Should America’s Tech Giants Be Broken Up?
As a former tour manager for Bob Dylan and The Band, Jonathan Taplin isn’t your typical academic. Lately, though, he’s been busy writing somber tomes about market shares, monopolies, and online platforms. His conclusion: Amazon.com, Facebook, and Google have become too big and too powerful and, if not stopped, may need to be broken up.
Crazy? Maybe not. Taplin, 70, author of Move Fast and Break Things: How Facebook, Google, and Amazon Cornered Culture and Undermined Democracy, knows digital media, having run the Annenberg Innovation Lab at the University of Southern California. Ten years before YouTube, he founded one of the first video-on-demand streaming services. He also knows media M&A as a former Merrill Lynch investment banker in the 1980s. He says Google is as close to a monopoly as the Bell telephone system was in 1956.
He has a point, judging by market-research figures. Alphabet Inc.’s Google gets about 77 percent of U.S. search advertising revenue. Google and Facebook Inc. together control about 56 percent of the mobile ad market. Amazon takes about 70 percent of all e-book sales and 30 percent of all U.S. e-commerce. Taplin pegs Facebook’s share of mobile social media traffic, including the company’s WhatsApp, Messenger, and Instagram units, at 75 percent.
Economists have noticed these monopoly-size numbers and drawn even bigger conclusions: They see market concentration as the culprit behind some of the U.S. economy’s most persistent ailments—the decline of workers’ share of national income, the rise of inequality, the decrease in business startups, the dearth of job creation, and the fall in research and development spending.
Can Big Tech really be behind all that? Economists are starting to provide the evidence. David Autor, the MIT economics professor who famously showed the pernicious effects of free-trade deals on Midwestern communities, is one. A recent paper he co-wrote argues that prestigious technology brands, using the internet’s global reach, are able to push out rivals and become winner-take-all “superstar” companies. They’re highly profitable, and their lucky employees generally earn higher salaries to boot.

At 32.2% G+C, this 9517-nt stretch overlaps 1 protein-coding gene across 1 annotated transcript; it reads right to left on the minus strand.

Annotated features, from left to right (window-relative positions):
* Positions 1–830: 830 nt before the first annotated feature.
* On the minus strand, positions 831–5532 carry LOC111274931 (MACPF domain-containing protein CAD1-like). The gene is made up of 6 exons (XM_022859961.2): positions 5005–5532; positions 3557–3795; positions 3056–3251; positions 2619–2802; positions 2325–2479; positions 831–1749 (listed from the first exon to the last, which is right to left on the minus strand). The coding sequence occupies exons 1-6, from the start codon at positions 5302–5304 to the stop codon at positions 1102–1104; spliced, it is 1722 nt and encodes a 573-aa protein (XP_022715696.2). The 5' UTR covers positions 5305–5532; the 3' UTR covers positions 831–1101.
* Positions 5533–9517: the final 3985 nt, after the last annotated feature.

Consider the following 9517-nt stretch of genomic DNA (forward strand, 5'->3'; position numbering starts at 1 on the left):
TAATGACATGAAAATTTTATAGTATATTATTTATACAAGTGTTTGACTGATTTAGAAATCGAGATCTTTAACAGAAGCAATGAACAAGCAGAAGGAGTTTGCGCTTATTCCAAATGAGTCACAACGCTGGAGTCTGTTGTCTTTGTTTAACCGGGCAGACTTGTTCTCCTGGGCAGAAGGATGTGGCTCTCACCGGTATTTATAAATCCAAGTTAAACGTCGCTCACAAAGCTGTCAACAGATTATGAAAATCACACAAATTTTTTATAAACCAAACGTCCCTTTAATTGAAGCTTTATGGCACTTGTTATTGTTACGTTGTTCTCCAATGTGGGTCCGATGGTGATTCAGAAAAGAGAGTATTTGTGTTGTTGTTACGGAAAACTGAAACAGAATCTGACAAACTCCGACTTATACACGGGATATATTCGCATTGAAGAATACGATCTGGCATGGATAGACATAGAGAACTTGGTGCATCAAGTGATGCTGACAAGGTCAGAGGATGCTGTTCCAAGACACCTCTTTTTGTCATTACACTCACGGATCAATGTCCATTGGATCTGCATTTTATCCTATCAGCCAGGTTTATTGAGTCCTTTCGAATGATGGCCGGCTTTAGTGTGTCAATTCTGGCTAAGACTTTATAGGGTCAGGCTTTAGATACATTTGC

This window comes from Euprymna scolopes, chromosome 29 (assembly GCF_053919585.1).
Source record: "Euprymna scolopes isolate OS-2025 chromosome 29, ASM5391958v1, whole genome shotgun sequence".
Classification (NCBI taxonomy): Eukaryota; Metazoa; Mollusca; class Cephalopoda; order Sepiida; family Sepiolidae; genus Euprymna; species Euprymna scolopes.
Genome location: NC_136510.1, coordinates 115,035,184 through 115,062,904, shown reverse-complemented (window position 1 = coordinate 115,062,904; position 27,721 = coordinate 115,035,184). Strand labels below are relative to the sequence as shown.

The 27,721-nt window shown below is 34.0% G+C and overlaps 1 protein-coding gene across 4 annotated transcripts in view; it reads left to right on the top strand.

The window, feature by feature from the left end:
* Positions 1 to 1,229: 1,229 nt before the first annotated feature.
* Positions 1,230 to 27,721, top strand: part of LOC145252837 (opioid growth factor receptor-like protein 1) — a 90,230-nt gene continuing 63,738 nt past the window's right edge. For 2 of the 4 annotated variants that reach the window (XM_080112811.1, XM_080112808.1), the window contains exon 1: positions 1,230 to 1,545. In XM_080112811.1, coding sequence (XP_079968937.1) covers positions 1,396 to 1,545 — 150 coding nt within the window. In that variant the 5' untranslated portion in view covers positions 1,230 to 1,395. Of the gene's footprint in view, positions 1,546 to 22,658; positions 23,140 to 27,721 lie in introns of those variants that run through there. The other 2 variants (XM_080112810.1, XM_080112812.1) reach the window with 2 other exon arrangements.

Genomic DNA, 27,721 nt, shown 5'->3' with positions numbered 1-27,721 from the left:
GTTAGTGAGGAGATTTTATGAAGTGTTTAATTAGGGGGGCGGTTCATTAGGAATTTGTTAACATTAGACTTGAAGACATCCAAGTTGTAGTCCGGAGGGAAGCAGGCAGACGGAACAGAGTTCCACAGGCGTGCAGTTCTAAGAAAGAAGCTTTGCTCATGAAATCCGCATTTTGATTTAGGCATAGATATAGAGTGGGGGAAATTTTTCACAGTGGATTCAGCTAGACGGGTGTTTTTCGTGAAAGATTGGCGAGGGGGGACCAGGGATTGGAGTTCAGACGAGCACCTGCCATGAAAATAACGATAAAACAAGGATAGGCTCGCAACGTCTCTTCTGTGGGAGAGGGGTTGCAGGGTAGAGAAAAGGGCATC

They don’t engage in the predatory behavior of yore, such as selling goods below the cost of production to steal market share and cripple competitors. After all, the services that Facebook and Google offer are free (if you don’t consider giving up your personal data and privacy rights to be a cost). However, academics have documented how these companies employ far fewer people than the largest companies of decades past while taking a disproportionate share of national profits. As they grow and occupy a bigger part of the economy, median wages stagnate and labor’s share of gross domestic product declines. Labor’s shrinking share of output is widely implicated in the broader economic growth slowdown.
Amazon is already a huge part of many people’s lives. And its $13.7 billion deal for the organic grocer Whole Foods will likely bind its customers even more tightly.
“It kind of feels like they’re taking over so much commerce in our life,” said Erica McGivern, a Whole Foods and Amazon customer who lives in Seattle, where Amazon is headquartered. “It’s intimidating.”
The acquisition could easily hurt both Amazon’s existing rivals and future startups that might one day challenge it. Yet experts don’t believe U.S. antitrust regulators will oppose the deal. That’s largely because it doesn’t create anything resembling a traditional monopoly.
Instead, it merely extends Amazon’s long quest to make shopping so convenient that consumers won’t even think about stepping away from its embrace. The more successful that strategy, the more Amazon can monopolize the attention and shopping dollars of its customers — which, of course, is perfectly legal.